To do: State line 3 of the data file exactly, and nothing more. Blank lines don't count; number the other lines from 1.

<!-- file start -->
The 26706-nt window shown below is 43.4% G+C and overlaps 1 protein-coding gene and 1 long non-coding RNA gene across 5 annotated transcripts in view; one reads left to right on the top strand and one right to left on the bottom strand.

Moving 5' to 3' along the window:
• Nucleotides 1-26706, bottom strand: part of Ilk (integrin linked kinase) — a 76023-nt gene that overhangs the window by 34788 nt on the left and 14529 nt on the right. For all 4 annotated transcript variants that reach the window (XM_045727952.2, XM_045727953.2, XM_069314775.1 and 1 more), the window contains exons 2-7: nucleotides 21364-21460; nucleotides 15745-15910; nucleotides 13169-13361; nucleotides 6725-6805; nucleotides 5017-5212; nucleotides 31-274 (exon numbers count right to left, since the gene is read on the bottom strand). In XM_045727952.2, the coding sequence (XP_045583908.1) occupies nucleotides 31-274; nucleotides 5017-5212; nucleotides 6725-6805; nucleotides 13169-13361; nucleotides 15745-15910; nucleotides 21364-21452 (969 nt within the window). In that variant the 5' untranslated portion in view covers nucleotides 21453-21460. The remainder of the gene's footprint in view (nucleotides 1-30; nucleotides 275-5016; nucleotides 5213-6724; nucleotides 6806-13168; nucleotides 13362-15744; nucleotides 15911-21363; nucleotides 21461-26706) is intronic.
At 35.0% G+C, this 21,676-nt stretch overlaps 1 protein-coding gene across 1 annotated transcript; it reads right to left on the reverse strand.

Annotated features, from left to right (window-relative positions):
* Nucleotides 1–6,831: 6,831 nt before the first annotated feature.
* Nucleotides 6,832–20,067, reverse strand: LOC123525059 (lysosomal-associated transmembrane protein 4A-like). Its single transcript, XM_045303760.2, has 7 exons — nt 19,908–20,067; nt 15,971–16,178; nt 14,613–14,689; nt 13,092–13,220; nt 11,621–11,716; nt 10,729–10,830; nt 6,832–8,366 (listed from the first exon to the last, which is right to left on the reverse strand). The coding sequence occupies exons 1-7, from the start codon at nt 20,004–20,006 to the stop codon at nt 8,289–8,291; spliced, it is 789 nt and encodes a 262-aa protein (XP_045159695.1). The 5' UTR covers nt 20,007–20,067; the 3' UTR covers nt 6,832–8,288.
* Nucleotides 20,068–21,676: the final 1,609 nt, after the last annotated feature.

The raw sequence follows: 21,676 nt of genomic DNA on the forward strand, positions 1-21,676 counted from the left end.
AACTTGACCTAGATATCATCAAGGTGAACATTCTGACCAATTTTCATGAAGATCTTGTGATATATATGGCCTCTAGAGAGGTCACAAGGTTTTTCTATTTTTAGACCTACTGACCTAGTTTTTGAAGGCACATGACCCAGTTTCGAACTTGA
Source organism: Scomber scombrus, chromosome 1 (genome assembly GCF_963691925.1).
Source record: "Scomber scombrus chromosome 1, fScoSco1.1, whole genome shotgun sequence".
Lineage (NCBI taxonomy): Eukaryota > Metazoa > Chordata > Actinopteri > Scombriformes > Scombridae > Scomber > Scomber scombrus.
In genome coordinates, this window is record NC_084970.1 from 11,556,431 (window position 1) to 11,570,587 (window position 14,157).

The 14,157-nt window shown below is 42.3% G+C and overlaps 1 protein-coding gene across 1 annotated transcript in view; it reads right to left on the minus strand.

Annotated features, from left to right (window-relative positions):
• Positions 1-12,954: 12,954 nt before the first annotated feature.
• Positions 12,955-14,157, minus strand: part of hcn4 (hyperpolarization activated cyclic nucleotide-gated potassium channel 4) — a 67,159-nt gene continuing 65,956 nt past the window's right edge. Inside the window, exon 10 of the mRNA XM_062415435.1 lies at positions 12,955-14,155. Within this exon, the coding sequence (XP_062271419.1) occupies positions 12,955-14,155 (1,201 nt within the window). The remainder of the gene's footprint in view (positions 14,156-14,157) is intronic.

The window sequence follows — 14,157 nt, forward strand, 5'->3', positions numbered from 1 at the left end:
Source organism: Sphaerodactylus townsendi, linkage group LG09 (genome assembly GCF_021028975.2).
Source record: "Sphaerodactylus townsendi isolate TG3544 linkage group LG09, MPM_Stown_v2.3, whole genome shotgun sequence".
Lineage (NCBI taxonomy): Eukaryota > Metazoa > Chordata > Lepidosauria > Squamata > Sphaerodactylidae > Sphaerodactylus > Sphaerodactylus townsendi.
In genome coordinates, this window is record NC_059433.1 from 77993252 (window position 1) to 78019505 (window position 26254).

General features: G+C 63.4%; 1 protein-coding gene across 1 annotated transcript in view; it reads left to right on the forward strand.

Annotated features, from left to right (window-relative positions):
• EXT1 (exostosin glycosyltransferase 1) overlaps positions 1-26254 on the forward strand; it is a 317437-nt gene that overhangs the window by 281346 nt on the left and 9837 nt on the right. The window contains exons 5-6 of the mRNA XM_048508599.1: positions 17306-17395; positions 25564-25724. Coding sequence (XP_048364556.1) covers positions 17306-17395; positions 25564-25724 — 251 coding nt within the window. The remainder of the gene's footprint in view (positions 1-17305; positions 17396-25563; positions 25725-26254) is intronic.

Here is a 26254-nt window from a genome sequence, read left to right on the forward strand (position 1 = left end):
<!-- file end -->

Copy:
• Nucleotides 1-26706, bottom strand: part of Ilk (integrin linked kinase) — a 76023-nt gene that overhangs the window by 34788 nt on the left and 14529 nt on the right. For all 4 annotated transcript variants that reach the window (XM_045727952.2, XM_045727953.2, XM_069314775.1 and 1 more), the window contains exons 2-7: nucleotides 21364-21460; nucleotides 15745-15910; nucleotides 13169-13361; nucleotides 6725-6805; nucleotides 5017-5212; nucleotides 31-274 (exon numbers count right to left, since the gene is read on the bottom strand). In XM_045727952.2, the coding sequence (XP_045583908.1) occupies nucleotides 31-274; nucleotides 5017-5212; nucleotides 6725-6805; nucleotides 13169-13361; nucleotides 15745-15910; nucleotides 21364-21452 (969 nt within the window). In that variant the 5' untranslated portion in view covers nucleotides 21453-21460. The remainder of the gene's footprint in view (nucleotides 1-30; nucleotides 275-5016; nucleotides 5213-6724; nucleotides 6806-13168; nucleotides 13362-15744; nucleotides 15911-21363; nucleotides 21461-26706) is intronic.